The Sisters of The Good Samaritan - Protection of Children, Young People and Vulnerable Adults
June 2011

Towards an adult Church

“I recall that the Church came to birth amidst the unfolding tensions between, paradoxically, the conservative Peter and the liberal, boundary-pushing Paul. Without a liberal component, life petrifies; without a conservative component, the centre doesn’t hold,” writes Good Samaritan Sister Patty Fawkner.

BY Patty Fawkner SGS

Years ago I took a job in a Catholic adult education centre solely because of the team’s desire to work towards building an adult Church. “Towards an adult Church” was our mantra and our goal. Our key principles were dialogue, leadership, mutual responsibility and partnership. Today that goal seems ever more elusive in the institutional Church.

As young adults my siblings left the Church condemning it for its perceived hypocrisy and repressive teaching on sex. “Why do you stay?” they ask. It is a challenging question in the face of my own struggle with the Church’s pervasive clericalism. But I have been born and baptised into a Church that has formed and continues to nourish me with its rich spiritual, scriptural, theological and liturgical heritage. I cannot leave.

Others have asked the opposite question. “Why don’t you go?” was put to me by some angry participants at a workshop we ran on women’s participation in the Church. This group was offended because I didn’t “look like a nun” and dared to discuss barriers to women’s participation. I in turn was affronted by their “if you don’t like it, get out” taunt.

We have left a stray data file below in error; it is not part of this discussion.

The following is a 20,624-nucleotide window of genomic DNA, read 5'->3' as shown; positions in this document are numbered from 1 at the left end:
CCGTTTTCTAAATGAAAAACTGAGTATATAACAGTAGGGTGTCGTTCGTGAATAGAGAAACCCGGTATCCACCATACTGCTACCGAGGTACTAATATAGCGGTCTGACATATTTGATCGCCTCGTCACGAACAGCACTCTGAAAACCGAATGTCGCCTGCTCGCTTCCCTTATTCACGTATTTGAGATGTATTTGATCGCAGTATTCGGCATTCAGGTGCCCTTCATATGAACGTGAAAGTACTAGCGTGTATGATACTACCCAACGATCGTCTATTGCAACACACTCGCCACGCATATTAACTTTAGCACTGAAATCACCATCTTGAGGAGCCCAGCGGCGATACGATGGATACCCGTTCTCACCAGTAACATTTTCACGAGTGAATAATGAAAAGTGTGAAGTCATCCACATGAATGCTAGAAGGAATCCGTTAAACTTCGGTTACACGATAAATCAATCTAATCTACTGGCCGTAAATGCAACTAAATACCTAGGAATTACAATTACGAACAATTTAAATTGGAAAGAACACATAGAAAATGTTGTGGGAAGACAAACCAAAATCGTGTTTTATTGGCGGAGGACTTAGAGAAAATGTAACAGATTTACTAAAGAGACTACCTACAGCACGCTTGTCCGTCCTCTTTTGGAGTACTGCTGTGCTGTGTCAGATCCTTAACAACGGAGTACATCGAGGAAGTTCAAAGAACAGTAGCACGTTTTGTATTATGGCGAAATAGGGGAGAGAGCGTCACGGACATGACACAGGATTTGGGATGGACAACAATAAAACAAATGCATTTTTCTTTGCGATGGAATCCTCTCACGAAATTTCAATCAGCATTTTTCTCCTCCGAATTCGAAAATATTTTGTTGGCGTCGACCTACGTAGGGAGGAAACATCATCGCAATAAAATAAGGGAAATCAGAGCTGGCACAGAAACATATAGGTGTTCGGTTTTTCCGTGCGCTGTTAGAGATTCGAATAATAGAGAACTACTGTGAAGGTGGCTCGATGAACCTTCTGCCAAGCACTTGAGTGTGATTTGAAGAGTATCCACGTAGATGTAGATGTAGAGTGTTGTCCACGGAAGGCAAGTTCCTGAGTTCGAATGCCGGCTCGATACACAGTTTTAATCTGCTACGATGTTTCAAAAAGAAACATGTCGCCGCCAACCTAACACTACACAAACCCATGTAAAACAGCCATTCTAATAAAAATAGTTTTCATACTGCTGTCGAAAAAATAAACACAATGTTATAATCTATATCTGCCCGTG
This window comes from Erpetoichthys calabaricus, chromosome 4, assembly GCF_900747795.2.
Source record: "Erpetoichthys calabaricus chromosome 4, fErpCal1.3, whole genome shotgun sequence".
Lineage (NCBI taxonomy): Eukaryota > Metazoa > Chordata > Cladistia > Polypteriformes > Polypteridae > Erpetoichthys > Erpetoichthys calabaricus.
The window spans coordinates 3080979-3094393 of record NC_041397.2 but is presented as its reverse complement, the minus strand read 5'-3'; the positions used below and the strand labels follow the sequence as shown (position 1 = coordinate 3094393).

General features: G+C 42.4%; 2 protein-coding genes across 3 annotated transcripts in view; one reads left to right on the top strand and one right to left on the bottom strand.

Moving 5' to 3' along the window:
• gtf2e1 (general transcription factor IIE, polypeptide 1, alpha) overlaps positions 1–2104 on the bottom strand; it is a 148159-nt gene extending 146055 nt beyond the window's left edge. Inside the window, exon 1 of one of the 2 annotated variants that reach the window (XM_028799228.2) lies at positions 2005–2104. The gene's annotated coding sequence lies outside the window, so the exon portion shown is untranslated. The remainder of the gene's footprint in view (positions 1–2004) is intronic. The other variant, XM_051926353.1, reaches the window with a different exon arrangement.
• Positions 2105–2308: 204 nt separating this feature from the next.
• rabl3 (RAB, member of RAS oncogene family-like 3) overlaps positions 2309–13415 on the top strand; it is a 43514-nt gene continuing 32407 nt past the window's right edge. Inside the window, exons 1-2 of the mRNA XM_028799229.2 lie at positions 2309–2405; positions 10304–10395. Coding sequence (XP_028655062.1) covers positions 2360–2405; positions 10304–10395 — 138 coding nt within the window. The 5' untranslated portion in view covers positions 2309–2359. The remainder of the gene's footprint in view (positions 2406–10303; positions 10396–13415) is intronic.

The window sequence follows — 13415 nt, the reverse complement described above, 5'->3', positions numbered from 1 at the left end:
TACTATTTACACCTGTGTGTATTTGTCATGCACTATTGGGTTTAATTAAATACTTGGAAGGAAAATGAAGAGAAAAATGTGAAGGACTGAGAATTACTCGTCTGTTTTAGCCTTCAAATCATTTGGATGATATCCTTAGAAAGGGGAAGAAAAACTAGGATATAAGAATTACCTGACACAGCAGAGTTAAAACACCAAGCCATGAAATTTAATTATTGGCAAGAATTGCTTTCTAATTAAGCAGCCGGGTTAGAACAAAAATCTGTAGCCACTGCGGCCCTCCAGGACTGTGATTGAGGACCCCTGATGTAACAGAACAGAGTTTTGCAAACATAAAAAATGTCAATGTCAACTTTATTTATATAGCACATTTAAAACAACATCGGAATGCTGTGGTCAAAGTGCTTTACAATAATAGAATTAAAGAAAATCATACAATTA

Soon after, I came across Carlo Carretto’s ‘love letter’ to the Church.

“How much I must criticise you, my Church and yet how much I love you!
You have given me much scandal and yet you alone have made me understand holiness.”

Carretto’s words continue to be a source of deep comfort. Like him, if I were to leave the Church where should I go?

“To build another Church?
But I cannot build another Church without the same defects, for they are my own defects.
And again, if I were to build another Church, it would be my Church, not Christ’s Church.”

So I don’t go. I stay. But how do I stay especially when I am hurt and angered by some unhealthy systems within the institutional Church which preclude transparency and mutuality.

How do I deal with my disappointment and anger? How do I cope with the polarisation I experience? What can help me in my struggle to be a critical lover of the Church like a Carlo Carretto, rather than an embittered unloving critic?

The first thing I do is reach into my spiritual tradition. The Hebrew people and Christians over the centuries have prayed the psalms of lament to help deal with their deep inner pain, sorrow and anger as they sought to comprehend the heart of God.

I lament, believing it can be a holy and healthy thing to do. I lament the forced retirement of Toowoomba Bishop, Bill Morris. I lament abuse within the Church. I lament that women’s voices are not heard and that their leadership gifts are ignored. I lament that staff of Catholic institutions don’t say what they really believe for fear of censure. I lament that a patronising authoritarianism is deaf to the sensum fidelium. I lament that the new wine offered by a hope-filled Vatican II seems to have soured. I lament that an adult Church is yet to be. And I lament my own failure at times to be adult in my faith.

“The spine of lament is hope,” says Clifton Black. This hope isn’t a naive optimism that things will get better. It is a hope that is bluntly honest with God, trusting that even if nothing changes, God is with me in the struggle. My hope can’t be in systems and processes but in an ever-faithful loving God who assures me in Julian of Norwich’s words, that “all will be well”, even if I am thinking “I don’t know how”.